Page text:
Editor’s note: Jonathan Spalter is CEO of USTelecom, a business trade group focused on communications technology.
WASHINGTON, D.C. – USTelecom launched our initiative to revolutionize broadband mapping nationwide in March. We answered the call from regulators, lawmakers and the consumers we serve rightfully demanding better tools to improve the allocation of federal broadband dollars and make progress ending the digital divide—especially in rural America.
We knew incremental change to the FCC’s outdated Form 477 process was not going to be enough to get the job done. Real movement in bringing connectivity to unserved markets required a fundamental rethinking of broadband mapping and data collection.
So USTelecom assembled a coalition of innovators to create a first-of-its kind broadband serviceable location mapping methodology. This geocoded location database would be built with new digital resources (like parcel data and building satellite imagery) and combined with provider broadband coverage information to improve everyone’s understanding of where broadband is and, more importantly, where it is not.
The concept would not just produce more granular data on broadband service, but could ultimately be handed off to policymakers to quickly deploy a scalable tool to increase broadband service in all corners of the country.
USTelecom recently shared with the FCC new findings from our Missouri pilot showing the continuing problems with census block reporting. We compared residential structures in Missouri (located using our mapping methodology) in Connect America Fund census blocks to housing unit counts in 2011 census bureau data for the same Missouri census blocks.
Our analysis found that structure counts per census block using the new broadband mapping methodology compared to 2011 census data did not match 64 percent of the time. We also found more than 4,000 census blocks with 100 percent more structures than the 2011 census data and more than 13,000 census blocks where the structure count was between 81 and 100 percent less than the 2011 census data.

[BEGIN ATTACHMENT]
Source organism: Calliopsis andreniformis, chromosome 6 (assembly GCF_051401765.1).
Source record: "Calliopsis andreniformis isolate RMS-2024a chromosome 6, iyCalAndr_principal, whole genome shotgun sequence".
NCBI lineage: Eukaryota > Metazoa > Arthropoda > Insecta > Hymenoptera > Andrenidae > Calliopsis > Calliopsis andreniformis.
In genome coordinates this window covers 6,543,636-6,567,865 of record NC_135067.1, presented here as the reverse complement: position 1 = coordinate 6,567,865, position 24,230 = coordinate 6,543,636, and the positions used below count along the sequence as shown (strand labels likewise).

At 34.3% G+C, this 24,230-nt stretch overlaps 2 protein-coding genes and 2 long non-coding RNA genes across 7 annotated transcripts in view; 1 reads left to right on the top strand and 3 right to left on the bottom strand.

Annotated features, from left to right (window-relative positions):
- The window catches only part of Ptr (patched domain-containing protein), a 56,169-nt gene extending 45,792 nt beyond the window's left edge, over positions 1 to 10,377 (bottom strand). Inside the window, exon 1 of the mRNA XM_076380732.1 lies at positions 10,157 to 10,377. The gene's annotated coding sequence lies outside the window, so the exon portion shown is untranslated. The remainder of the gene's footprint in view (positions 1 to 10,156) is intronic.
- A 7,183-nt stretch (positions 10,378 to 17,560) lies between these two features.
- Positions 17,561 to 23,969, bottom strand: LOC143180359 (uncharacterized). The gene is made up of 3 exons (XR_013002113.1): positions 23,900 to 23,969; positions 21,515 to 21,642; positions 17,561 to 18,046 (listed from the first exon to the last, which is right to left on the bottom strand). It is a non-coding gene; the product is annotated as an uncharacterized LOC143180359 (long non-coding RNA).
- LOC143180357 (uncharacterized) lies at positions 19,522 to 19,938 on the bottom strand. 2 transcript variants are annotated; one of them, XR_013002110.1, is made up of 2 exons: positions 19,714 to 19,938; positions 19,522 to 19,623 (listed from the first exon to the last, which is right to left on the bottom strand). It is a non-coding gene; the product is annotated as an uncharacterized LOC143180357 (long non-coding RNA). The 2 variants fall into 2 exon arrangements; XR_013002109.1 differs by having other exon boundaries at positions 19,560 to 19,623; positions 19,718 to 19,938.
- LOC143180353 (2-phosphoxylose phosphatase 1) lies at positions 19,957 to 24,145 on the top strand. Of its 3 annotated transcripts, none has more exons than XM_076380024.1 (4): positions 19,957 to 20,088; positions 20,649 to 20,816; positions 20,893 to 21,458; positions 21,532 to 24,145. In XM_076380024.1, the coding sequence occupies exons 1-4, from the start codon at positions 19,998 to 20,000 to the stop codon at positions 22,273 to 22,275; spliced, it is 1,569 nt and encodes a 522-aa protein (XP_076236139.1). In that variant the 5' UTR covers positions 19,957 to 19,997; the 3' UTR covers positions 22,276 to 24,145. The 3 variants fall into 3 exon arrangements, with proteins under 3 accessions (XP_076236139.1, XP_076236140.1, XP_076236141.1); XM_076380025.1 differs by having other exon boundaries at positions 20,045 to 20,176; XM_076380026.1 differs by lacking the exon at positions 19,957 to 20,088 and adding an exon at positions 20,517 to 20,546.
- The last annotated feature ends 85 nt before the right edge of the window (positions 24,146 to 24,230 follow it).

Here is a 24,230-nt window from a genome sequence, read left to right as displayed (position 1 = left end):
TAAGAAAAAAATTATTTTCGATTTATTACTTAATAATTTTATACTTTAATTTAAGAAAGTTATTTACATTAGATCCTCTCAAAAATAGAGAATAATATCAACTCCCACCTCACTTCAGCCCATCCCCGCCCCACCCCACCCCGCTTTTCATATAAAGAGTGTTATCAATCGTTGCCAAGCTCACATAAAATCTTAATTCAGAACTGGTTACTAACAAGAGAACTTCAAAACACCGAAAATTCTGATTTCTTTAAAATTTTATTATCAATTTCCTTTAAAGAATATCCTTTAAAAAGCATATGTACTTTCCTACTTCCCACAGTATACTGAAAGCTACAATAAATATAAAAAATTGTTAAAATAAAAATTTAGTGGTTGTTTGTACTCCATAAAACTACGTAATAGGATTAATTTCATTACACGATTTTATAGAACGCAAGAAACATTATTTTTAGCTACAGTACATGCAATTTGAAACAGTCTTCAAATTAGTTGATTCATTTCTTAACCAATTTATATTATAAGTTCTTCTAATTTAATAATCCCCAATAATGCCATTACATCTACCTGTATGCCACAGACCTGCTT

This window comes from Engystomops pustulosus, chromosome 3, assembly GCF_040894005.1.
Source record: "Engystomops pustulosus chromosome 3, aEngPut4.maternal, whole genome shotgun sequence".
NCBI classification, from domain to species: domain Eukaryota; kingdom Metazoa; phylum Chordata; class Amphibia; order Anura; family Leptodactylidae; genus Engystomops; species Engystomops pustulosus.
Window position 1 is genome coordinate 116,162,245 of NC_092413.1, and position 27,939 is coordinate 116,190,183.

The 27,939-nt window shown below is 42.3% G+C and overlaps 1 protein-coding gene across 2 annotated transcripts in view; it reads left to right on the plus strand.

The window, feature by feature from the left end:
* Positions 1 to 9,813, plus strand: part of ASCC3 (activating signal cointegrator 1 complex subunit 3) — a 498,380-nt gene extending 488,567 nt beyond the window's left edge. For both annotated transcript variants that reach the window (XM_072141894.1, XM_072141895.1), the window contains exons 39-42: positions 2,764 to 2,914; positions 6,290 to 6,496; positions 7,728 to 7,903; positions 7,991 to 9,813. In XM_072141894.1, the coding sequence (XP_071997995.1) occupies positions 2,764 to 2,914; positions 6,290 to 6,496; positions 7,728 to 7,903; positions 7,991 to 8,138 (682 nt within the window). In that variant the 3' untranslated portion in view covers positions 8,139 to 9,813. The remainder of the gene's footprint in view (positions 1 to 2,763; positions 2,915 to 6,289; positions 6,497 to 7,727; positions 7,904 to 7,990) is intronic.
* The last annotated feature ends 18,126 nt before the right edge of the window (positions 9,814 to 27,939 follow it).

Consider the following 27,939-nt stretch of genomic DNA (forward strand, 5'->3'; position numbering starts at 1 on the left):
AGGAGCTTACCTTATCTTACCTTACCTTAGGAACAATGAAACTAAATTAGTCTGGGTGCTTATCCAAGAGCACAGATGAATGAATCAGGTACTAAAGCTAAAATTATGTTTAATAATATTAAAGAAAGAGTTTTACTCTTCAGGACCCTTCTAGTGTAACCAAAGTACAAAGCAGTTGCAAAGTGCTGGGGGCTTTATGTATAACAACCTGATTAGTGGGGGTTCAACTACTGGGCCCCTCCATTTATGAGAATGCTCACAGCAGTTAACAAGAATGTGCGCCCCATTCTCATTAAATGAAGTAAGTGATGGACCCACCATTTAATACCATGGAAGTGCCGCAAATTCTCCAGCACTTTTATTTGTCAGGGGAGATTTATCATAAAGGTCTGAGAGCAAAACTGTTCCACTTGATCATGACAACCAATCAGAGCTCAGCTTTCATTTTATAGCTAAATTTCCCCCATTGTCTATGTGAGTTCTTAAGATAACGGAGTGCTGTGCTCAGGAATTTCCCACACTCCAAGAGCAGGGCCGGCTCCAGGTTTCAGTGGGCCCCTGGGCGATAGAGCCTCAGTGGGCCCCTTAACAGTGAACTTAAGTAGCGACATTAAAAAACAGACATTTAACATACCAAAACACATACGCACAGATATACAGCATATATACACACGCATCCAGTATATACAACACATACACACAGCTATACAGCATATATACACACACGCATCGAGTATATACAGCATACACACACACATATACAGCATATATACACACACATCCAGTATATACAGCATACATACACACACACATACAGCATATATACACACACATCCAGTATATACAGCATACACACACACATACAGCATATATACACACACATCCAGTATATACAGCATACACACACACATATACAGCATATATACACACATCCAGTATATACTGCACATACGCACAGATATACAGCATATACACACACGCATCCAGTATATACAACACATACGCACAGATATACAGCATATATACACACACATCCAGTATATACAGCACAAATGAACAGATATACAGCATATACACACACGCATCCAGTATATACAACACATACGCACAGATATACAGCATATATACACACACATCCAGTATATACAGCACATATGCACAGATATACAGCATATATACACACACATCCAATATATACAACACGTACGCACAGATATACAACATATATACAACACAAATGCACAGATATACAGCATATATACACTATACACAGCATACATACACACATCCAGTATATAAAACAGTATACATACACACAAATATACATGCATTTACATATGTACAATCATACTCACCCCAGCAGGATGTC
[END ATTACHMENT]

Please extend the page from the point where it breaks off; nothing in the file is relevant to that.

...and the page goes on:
Just three months after launching our pilot program in Missouri and Virginia, our efforts to “map the gap” are also gaining traction in Congress and the FCC.
The Senate Commerce Committee will consider the Broadband Deployment Accuracy and Technological Availability (DATA) Act to create a national broadband map mandating adoption of the USTelecom methodology (what we call the Broadband Serviceable Location Fabric).
Senators on both sides of the aisle understand that fixing our maps goes hand in hand with ensuring federal resources reach communities in their states without access to broadband. Members of the House are considering similar mapping legislation as well.
The FCC has also demonstrated a commitment to fixing broadband maps and deploying service across the country. Chairman Pai just announced a proposal requiring the agency to adopt a broadband mapping plan that yields more granularity on a sub-census basis.
This is progress.
For our part, we expect to deliver the full results of our mapping pilot to the FCC at the end of this month. The outlook is promising. Our mapping initiative has already – in just over three months – produced a high degree of accuracy and granularity about the actual location of broadband serviceable locations (particularly in rural areas) and proves the value of replicating the approach across the country.
P.S.: There has been some talk about whether to reform broadband maps using polygons (so-called shapefiles) or the USTelecom mapping methodology. Here is our view: a shape outlining broadband coverage does not tell you anything if there is no underlying reference map. Without a precise identification of which locations are inside and outside of the shape, shapefiles actually do not provide any actionable information on service.
So, this is not an either/or proposition, but the sequencing is critical. Policymakers can and should use both approaches to improve the maps, but we urge them not to stop with shapefiles and get this done (once and for all) using USTelecom’s geocoded mapping methodology. It works.
More information about the initiative is available online.